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I'm trying to setup passwordless login for from my mac to my remote server running CentOS with public key authentication for "user1".

I used $ ssh-keygen -t rsa to setup a public key on my mac and then copied the mykey.pub file over to the CentOS user1's .ssh dir and then did a

cat mykey.pub >> authorized_keys

in the .ssh dir.

I've also set the permissions for the .ssh dir to 700 and the authorized_keys to 600.

when I do a:

ssh user1@myremoteserver.com

It still prompts me for my password. What's going on?

Here is a copy of my sshd_config file on the remote machine:

Protocol 2

SyslogFacility AUTHPRIV

PermitRootLogin no

RSAAuthentication yes
PubkeyAuthentication yes
AuthorizedKeysFile  .ssh/authorized_keys

PasswordAuthentication yes
PermitEmptyPasswords no

ChallengeResponseAuthentication no

GSSAPIAuthentication yes
GSSAPICleanupCredentials yes

UsePAM no

AcceptEnv LANG LC_CTYPE LC_NUMERIC LC_TIME LC_COLLATE LC_MONETARY LC_MESSAGES 
AcceptEnv LC_PAPER LC_NAME LC_ADDRESS LC_TELEPHONE LC_MEASUREMENT 
AcceptEnv LC_IDENTIFICATION LC_ALL

X11Forwarding yes

Subsystem   sftp    /usr/libexec/openssh/sftp-server

More info:

Here is my output for ssh -v. I think the system defaulted to using the id_rsa.pub instead of the mykey.pub and the mykey (private key file) that I named.

OpenSSH_5.2p1, OpenSSL 0.9.8r 8 Feb 2011
debug1: Reading configuration data /etc/ssh_config
debug1: Connecting to myremoteserver.com [1.1.1.1 (fake IP)] port 22.
debug1: Connection established.
debug1: identity file /Users/LocalUser/.ssh/identity type -1
debug1: identity file /Users/LocalUser/.ssh/id_rsa type -1
debug1: identity file /Users/LocalUser/.ssh/id_dsa type -1
debug1: Remote protocol version 2.0, remote software version OpenSSH_4.3
debug1: match: OpenSSH_4.3 pat OpenSSH_4*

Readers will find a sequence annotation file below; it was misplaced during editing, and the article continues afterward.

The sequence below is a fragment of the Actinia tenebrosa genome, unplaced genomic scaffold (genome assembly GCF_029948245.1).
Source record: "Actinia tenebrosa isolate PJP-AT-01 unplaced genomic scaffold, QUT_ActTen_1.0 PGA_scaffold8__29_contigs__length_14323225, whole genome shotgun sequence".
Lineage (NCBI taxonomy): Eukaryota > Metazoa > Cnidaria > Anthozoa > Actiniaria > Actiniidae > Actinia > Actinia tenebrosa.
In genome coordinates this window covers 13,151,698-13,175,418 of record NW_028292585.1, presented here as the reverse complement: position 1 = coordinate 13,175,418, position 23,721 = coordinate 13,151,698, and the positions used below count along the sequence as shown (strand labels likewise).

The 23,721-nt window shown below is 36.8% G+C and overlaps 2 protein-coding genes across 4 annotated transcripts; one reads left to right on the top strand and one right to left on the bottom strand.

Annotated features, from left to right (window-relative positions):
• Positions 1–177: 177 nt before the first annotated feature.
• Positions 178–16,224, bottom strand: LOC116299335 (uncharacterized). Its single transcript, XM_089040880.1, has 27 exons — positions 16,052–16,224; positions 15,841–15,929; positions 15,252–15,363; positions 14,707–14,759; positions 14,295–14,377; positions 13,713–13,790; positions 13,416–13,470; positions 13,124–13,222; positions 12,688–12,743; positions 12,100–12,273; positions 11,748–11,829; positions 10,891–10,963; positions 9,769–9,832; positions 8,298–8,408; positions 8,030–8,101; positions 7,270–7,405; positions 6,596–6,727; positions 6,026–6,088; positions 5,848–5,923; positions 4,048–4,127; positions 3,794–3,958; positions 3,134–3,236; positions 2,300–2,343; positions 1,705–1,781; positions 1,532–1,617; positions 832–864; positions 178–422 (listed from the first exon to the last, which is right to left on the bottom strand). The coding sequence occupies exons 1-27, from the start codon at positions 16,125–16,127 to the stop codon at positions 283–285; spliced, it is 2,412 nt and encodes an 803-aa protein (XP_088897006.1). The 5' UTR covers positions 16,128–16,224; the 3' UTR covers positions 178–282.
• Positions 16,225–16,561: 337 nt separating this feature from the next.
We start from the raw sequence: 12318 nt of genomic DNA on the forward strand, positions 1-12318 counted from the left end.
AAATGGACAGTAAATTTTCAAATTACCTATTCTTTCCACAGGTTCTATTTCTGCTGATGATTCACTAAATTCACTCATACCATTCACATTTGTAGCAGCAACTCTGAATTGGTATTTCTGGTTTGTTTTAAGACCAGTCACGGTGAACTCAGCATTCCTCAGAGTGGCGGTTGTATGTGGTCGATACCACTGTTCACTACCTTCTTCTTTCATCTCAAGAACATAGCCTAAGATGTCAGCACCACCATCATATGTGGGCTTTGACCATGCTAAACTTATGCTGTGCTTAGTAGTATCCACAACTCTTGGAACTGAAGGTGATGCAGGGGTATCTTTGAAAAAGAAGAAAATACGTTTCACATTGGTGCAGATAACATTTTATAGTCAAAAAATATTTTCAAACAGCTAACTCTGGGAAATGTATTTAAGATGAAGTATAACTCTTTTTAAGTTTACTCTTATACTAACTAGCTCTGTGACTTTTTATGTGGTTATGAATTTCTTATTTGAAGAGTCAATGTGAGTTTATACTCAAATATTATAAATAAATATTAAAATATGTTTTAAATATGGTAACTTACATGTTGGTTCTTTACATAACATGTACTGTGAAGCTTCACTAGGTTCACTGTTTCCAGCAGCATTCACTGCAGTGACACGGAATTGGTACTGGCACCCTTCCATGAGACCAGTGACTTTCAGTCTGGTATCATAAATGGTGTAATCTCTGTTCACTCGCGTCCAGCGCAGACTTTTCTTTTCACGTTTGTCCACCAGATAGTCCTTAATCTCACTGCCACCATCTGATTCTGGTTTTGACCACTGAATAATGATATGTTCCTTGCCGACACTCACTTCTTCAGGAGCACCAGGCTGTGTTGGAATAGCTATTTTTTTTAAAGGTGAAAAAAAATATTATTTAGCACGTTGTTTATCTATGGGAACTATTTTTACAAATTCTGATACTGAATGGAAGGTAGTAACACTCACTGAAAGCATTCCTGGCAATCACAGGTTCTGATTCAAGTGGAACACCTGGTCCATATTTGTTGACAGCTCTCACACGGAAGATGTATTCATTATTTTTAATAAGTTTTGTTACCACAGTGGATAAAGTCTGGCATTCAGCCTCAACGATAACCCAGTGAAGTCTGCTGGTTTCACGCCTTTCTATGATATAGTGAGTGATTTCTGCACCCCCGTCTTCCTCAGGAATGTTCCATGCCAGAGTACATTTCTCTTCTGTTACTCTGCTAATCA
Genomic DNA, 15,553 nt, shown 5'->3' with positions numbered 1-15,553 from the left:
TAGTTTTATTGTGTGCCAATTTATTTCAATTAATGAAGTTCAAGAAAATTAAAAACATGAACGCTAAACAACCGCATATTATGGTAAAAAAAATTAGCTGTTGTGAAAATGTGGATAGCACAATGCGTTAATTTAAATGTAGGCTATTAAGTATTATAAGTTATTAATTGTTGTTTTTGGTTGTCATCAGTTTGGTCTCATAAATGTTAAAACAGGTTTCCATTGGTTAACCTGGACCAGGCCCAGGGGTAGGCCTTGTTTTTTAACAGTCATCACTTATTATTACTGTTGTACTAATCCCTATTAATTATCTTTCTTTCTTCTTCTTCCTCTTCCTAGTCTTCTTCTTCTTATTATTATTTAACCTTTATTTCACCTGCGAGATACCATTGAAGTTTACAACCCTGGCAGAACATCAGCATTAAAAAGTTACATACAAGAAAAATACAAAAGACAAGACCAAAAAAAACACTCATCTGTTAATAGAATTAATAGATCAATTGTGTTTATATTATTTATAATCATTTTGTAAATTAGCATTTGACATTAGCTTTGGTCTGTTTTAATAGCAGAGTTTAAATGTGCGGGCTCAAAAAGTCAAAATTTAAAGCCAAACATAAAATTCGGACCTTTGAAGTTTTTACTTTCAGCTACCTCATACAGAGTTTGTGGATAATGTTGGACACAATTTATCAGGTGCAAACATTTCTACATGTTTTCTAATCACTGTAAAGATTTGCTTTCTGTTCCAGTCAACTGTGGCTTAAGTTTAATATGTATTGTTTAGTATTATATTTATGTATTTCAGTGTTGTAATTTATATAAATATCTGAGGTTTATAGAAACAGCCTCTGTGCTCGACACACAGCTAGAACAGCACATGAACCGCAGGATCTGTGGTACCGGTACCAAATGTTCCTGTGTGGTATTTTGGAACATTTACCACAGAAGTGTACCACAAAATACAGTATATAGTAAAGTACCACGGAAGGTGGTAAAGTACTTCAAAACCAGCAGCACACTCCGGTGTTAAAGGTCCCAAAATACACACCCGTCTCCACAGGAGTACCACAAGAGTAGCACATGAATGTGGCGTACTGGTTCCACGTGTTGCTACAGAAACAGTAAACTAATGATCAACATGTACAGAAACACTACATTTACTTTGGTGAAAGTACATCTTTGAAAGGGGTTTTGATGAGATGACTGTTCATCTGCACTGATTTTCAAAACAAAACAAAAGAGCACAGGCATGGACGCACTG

debug1: Enabling compatibility mode for protocol 2.0
debug1: Local version string SSH-2.0-OpenSSH_5.2
debug1: SSH2_MSG_KEXINIT sent
debug1: SSH2_MSG_KEXINIT received
debug1: kex: server->client aes128-ctr hmac-md5 none
debug1: kex: client->server aes128-ctr hmac-md5 none
debug1: SSH2_MSG_KEX_DH_GEX_REQUEST(1024<1024<8192) sent
debug1: expecting SSH2_MSG_KEX_DH_GEX_GROUP
debug1: SSH2_MSG_KEX_DH_GEX_INIT sent
debug1: expecting SSH2_MSG_KEX_DH_GEX_REPLY
debug1: Host 'myremoteserver.com' is known and matches the RSA host key.
debug1: Found key in /Users/LocalUser/.ssh/known_hosts:11
debug1: ssh_rsa_verify: signature correct
debug1: SSH2_MSG_NEWKEYS sent
debug1: expecting SSH2_MSG_NEWKEYS
debug1: SSH2_MSG_NEWKEYS received
debug1: SSH2_MSG_SERVICE_REQUEST sent
debug1: SSH2_MSG_SERVICE_ACCEPT received
debug1: Authentications that can continue: publickey,gssapi-with-mic,password
debug1: Next authentication method: publickey
debug1: Trying private key: /Users/LocalUser/.ssh/identity
debug1: Trying private key: /Users/LocalUser/.ssh/id_rsa
debug1: Trying private key: /Users/LocalUser/.ssh/id_dsa
debug1: Next authentication method: password

How does one tell the system to use mykey instead of the id_rsa?

share|improve this question
    
Note: I did not enter a passphrase when creating the keys. –  lamp_scaler Jul 18 '11 at 3:32
    
Post the output of ssh -v user1@myremoteserver.com –  EEAA Jul 18 '11 at 3:34
    
It seems my renamed file, mykey, was not being used. The system was looking for id_rsa. –  lamp_scaler Jul 18 '11 at 3:41

2 Answers 2

up vote 1 down vote accepted

Looks like your real question is right at the end:

How does one tell the system to use mykey instead of the id_rsa?

With the -i flag.

FTFM:

-i identity_file
    Selects a file from which the identity (private key) for RSA or
    DSA authentication is read.  The default is ~/.ssh/identity for
    protocol version 1, and ~/.ssh/id_rsa and ~/.ssh/id_dsa for pro-
    tocol version 2.  Identity files may also be specified on a per-
    host basis in the configuration file.  It is possible to have
    multiple -i options (and multiple identities specified in config-
    uration files).

So then:

ssh -i mykey user1@myremoteserver.com
share|improve this answer

When you create a public key, you are also creating a private key, called id_rsa

The id_rsa file should be in the connecting users .ssh folder, and the permissions set as you described for the server.

If it is present, then try

ssh -vvv <server>

This will give you more detailed logging and will provide more clues as to why it isn't working.

share|improve this answer
    
Found the problem: debug3: no such identity: /Users/LocalUser/.ssh/id_rsa debug2: we did not send a packet, disable method. It is because I changed the name to mykey. –  lamp_scaler Jul 18 '11 at 3:45

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